Beyond inspections: follow your apiary in real time

Precision beekeeping is characterized by real-time apiary monitoring. This is useful at any time, as well as for carrying out the yearly review. This article presents a detailed analysis of three apiaries monitored throughout the 2019 season. In an apiary as in life there are hives that are doing well, hives on average and others under poor condition. The beekeeper, as a good breeder, accompanies each colony to help it express its full potential. The specificity of beekeeping compared to other breeding professions is to work with a super-organism. Conduct a colony that is not eye-visible and has a very variable development. This is the challenge for the beekeeper. In two weeks a colony can cross several states: accelerate or decline everything is possible. Within an apiary, each hive follows its own dynamics. Generalizations are not very effective in beekeeping and it is necessary to manage - to the colony - to express the best of each one. To face these constraints, beekeepers do inspections every 15 days on average. Two weeks in the life of a super-organism is far from being two weeks in the life of any other animal. The production of an entire season can be decided in 15 days, natural reproduction (swarming) can be triggered in 15 days. A colony that has 3,000 bees in February will have 60,000 in July: this is +2000% in 6 months, or about +166% every 15 days. In the past, climatic and environmental hazards were less present and it was possible to practice calendar beekeeping. Those days are gone. Monitoring every 15 days has become the compromise that the beekeeper adopts to run his farm in a more or less profitable way.

Precision beekeeping - a new paradigm

To ensure proper monitoring of the colonies, being informed in real time becomes a real asset. Know what happens to act at the right time. Precision beekeeping brings a radically different conception to calendar beekeeping. The inspection concept is reversed: You're no longer heading to the apiary to diagnose but to act directly because the diagnostic has been made beforehand. At Mellisphera we have developed algorithms to monitor colony development in real time throughout the season. It is now possible to know the brood level of each hive without opening it. For the beekeeper, it is an excellent decision-making tool that allows him to quantify the situation at any time, ensure the health of his colonies have an improved risk management.
Let's look at this apiary with 5 monitored hives. While they all had a relatively tight start at the beginning of the season, on April 9 the breakaway squad started. The games are done at that moment, with those that will go into production and those that will not take off. The RHH green hive is the result of a division and has a delayed start, later in the season. The best hives succeed in developing their brood quickly and maintain a good level throughout the season. The others will live for 3 months and eventually recover at the end of the season. Those will endure one or more descents with brood losses, swarming, changing queen, etc..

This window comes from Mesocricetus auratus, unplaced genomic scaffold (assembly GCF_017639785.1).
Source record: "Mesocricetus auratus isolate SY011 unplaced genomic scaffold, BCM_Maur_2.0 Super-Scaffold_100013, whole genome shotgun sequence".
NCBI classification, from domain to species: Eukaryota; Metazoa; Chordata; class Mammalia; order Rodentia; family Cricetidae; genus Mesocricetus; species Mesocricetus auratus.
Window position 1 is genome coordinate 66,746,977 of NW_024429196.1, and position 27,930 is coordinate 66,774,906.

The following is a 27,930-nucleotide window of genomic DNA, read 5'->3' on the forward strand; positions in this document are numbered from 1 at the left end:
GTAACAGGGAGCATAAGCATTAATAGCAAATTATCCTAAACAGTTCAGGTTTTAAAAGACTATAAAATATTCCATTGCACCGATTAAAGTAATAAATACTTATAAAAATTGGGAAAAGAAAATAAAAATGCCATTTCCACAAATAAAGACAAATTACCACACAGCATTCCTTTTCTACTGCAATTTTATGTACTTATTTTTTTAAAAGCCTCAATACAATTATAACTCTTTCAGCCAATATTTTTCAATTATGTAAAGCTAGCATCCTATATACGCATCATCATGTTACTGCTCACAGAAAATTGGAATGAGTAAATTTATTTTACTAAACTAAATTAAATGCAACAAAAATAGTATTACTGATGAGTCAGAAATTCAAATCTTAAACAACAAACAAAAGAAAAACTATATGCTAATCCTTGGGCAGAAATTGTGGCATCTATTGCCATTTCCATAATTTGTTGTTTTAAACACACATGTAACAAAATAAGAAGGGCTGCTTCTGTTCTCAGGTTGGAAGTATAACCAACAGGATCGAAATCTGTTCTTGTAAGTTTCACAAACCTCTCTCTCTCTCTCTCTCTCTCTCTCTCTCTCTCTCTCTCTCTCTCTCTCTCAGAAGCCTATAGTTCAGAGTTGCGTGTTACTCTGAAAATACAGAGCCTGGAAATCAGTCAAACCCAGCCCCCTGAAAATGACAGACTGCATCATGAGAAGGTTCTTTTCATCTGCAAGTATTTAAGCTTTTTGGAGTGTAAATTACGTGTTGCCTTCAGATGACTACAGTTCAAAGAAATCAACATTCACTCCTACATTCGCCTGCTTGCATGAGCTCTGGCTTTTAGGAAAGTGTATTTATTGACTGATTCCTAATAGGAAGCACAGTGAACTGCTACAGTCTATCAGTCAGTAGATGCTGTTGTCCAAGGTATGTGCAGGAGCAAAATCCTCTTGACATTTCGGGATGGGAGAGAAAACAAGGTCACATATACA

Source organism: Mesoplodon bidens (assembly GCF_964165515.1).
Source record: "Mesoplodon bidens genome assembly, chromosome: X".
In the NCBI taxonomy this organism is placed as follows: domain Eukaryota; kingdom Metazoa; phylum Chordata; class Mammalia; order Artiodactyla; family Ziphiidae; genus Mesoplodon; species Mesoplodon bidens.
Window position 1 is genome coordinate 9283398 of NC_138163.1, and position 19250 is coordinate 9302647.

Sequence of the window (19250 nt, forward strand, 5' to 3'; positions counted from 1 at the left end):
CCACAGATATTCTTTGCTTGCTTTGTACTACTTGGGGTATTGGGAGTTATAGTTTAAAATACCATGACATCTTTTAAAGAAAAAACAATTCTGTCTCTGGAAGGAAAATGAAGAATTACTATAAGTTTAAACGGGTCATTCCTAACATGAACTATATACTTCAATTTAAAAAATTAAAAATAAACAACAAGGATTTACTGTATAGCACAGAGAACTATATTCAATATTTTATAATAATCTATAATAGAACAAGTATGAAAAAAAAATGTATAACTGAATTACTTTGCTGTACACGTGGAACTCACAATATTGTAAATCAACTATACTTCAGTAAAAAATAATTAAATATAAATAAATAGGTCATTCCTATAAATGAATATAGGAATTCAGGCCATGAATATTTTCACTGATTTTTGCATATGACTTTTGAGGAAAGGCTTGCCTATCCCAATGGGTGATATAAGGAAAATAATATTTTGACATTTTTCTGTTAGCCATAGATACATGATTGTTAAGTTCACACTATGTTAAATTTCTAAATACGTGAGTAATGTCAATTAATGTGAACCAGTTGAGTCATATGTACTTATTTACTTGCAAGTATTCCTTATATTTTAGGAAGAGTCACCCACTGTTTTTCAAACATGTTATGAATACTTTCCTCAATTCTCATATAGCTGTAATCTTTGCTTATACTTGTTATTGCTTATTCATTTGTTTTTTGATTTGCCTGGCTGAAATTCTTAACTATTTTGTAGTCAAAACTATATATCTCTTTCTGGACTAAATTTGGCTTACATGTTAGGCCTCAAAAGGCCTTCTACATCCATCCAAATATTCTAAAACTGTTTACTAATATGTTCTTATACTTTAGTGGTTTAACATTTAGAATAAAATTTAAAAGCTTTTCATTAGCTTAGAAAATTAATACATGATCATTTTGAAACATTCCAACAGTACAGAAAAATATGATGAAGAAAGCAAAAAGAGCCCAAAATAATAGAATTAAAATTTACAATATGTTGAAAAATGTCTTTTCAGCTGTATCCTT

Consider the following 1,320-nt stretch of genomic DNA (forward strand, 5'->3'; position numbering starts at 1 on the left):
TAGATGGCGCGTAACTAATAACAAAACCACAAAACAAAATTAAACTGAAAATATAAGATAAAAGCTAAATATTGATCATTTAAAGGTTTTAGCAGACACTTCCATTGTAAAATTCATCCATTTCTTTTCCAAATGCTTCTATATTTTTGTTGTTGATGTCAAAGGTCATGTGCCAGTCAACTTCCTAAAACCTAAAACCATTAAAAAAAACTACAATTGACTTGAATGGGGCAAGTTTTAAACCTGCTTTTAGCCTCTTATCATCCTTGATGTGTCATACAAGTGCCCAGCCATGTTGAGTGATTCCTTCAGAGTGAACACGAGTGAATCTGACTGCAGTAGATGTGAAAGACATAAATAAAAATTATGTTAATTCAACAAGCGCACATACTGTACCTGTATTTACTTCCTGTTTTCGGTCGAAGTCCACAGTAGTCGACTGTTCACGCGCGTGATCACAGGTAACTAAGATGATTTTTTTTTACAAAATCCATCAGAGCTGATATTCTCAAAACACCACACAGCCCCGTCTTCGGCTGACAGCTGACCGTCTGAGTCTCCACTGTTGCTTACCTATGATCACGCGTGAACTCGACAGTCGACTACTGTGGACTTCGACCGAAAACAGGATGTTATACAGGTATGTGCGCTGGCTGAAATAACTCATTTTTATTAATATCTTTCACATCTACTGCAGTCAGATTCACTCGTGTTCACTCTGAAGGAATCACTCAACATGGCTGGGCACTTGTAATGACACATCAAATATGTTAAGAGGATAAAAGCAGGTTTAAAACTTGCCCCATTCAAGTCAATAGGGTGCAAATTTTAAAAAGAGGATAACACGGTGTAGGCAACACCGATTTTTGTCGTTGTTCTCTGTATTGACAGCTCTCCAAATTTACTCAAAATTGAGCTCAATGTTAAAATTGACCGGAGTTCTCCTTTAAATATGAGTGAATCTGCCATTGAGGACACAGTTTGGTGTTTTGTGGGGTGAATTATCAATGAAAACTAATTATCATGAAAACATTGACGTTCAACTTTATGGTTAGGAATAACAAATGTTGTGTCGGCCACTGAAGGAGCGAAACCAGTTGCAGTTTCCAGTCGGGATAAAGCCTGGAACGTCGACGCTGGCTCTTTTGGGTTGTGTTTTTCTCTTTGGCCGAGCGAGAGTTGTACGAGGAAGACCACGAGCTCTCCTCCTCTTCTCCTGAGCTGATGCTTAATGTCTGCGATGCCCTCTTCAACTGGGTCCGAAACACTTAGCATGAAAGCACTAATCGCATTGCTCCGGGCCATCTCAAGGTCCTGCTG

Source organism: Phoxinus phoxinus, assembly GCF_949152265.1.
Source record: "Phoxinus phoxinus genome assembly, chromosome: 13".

Each apiary has its own dynamics

The potential of this tool is multiplied when comparing several apiaries together. In our case three apiaries of three different beekeepers located at less than 40km apart from each other. They benefit from the same weather overall, (see the article "the case of the hive5" on this subject). However, depending on the local setup, resources and practices of the beekeeper, their trajectory will be completely different.
Apiary A started in March, Apiary B in April and Apiary C in May. The process is quite similar: those who thrive, those who survive and those who stumble. At the end of the season, after the harvest, the descent of the brood is also different. For apiaries A and B it is moderate for C very accentuated... because of a very concrete reason that will be the subject for our next post.


We have seen that each apiary has a characteristic development. At the same time, each hive follows its own path. Precision beekeeping is based on knowledge of these dynamics. Real-time monitoring of the apiary gives the beekeeper increased visibility on his livestock. Resulting in a more relevant and informed decision-making. With those new accurate practices, the beekeeper ends up wondering how he was doing, at the time when he was recording information every 15 days....

To go further

Colony dynamics is not a new topic. This 1996 report from the Swiss Bee Research Centre provides further details. We particularly recommend reading its conclusion.

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